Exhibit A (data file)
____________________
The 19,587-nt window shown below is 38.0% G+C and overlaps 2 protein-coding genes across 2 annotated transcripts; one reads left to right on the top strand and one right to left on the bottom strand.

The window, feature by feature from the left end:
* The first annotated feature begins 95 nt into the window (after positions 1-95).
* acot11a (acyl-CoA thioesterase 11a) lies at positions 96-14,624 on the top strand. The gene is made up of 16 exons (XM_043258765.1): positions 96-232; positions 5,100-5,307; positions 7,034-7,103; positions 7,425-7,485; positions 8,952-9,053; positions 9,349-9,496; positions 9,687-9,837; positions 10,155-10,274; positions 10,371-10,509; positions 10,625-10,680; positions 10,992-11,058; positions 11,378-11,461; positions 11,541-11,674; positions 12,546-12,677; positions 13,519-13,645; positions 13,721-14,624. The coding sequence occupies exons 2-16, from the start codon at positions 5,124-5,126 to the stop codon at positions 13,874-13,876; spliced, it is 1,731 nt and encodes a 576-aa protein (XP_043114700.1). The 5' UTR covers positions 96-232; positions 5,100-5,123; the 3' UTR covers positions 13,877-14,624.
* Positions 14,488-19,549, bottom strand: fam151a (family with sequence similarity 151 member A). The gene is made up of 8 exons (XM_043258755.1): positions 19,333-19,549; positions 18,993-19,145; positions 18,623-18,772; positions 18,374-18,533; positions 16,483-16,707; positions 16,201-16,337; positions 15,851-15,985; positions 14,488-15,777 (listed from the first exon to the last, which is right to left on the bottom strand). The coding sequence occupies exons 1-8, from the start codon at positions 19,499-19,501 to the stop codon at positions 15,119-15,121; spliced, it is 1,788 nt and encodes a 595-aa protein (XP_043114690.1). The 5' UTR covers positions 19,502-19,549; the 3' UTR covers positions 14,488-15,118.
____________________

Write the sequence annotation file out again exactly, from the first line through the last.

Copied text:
The 19,587-nt window shown below is 38.0% G+C and overlaps 2 protein-coding genes across 2 annotated transcripts; one reads left to right on the top strand and one right to left on the bottom strand.

The window, feature by feature from the left end:
* The first annotated feature begins 95 nt into the window (after positions 1-95).
* acot11a (acyl-CoA thioesterase 11a) lies at positions 96-14,624 on the top strand. The gene is made up of 16 exons (XM_043258765.1): positions 96-232; positions 5,100-5,307; positions 7,034-7,103; positions 7,425-7,485; positions 8,952-9,053; positions 9,349-9,496; positions 9,687-9,837; positions 10,155-10,274; positions 10,371-10,509; positions 10,625-10,680; positions 10,992-11,058; positions 11,378-11,461; positions 11,541-11,674; positions 12,546-12,677; positions 13,519-13,645; positions 13,721-14,624. The coding sequence occupies exons 2-16, from the start codon at positions 5,124-5,126 to the stop codon at positions 13,874-13,876; spliced, it is 1,731 nt and encodes a 576-aa protein (XP_043114700.1). The 5' UTR covers positions 96-232; positions 5,100-5,123; the 3' UTR covers positions 13,877-14,624.
* Positions 14,488-19,549, bottom strand: fam151a (family with sequence similarity 151 member A). The gene is made up of 8 exons (XM_043258755.1): positions 19,333-19,549; positions 18,993-19,145; positions 18,623-18,772; positions 18,374-18,533; positions 16,483-16,707; positions 16,201-16,337; positions 15,851-15,985; positions 14,488-15,777 (listed from the first exon to the last, which is right to left on the bottom strand). The coding sequence occupies exons 1-8, from the start codon at positions 19,499-19,501 to the stop codon at positions 15,119-15,121; spliced, it is 1,788 nt and encodes a 595-aa protein (XP_043114690.1). The 5' UTR covers positions 19,502-19,549; the 3' UTR covers positions 14,488-15,118.